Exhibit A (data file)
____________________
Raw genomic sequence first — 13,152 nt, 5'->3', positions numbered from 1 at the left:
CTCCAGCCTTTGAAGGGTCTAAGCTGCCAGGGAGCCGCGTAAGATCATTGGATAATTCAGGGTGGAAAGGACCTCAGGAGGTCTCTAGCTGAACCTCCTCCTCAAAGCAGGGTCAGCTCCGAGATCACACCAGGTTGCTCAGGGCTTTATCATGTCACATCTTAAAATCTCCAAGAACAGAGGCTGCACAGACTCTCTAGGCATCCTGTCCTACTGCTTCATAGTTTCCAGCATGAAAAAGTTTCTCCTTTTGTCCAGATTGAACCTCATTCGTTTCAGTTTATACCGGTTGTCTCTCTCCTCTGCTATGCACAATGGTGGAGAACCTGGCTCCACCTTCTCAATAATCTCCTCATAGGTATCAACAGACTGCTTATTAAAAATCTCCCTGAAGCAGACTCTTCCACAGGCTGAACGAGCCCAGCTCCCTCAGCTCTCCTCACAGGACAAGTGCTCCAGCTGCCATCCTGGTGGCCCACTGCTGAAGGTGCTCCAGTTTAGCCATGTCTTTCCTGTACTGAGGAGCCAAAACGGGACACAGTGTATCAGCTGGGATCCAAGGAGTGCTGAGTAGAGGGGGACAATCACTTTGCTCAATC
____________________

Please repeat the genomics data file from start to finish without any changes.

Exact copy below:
Raw genomic sequence first — 13,152 nt, 5'->3', positions numbered from 1 at the left:
CTCCAGCCTTTGAAGGGTCTAAGCTGCCAGGGAGCCGCGTAAGATCATTGGATAATTCAGGGTGGAAAGGACCTCAGGAGGTCTCTAGCTGAACCTCCTCCTCAAAGCAGGGTCAGCTCCGAGATCACACCAGGTTGCTCAGGGCTTTATCATGTCACATCTTAAAATCTCCAAGAACAGAGGCTGCACAGACTCTCTAGGCATCCTGTCCTACTGCTTCATAGTTTCCAGCATGAAAAAGTTTCTCCTTTTGTCCAGATTGAACCTCATTCGTTTCAGTTTATACCGGTTGTCTCTCTCCTCTGCTATGCACAATGGTGGAGAACCTGGCTCCACCTTCTCAATAATCTCCTCATAGGTATCAACAGACTGCTTATTAAAAATCTCCCTGAAGCAGACTCTTCCACAGGCTGAACGAGCCCAGCTCCCTCAGCTCTCCTCACAGGACAAGTGCTCCAGCTGCCATCCTGGTGGCCCACTGCTGAAGGTGCTCCAGTTTAGCCATGTCTTTCCTGTACTGAGGAGCCAAAACGGGACACAGTGTATCAGCTGGGATCCAAGGAGTGCTGAGTAGAGGGGGACAATCACTTTGCTCAATC